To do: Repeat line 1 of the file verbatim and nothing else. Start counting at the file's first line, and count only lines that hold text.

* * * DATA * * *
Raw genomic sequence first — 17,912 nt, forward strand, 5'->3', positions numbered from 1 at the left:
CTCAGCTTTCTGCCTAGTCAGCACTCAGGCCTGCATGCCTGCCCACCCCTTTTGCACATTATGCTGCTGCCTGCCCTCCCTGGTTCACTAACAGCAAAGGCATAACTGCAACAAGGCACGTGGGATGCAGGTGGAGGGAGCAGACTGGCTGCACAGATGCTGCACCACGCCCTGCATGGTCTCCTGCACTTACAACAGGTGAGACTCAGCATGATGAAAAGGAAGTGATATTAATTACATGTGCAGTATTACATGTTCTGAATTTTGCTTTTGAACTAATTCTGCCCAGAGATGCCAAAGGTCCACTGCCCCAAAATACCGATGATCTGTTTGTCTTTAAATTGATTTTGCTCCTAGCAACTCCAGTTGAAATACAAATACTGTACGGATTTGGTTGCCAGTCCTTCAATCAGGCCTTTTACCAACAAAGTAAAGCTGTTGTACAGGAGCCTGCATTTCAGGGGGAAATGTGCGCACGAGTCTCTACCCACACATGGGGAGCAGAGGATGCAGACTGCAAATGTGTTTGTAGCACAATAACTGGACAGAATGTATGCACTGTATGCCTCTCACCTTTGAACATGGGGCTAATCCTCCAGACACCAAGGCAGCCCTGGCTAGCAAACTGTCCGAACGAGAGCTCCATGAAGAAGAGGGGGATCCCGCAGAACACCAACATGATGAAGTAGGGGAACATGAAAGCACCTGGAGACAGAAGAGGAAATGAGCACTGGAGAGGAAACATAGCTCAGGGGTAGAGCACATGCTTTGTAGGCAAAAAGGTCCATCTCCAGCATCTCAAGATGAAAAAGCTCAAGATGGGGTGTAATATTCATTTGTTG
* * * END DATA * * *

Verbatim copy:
Raw genomic sequence first — 17,912 nt, forward strand, 5'->3', positions numbered from 1 at the left: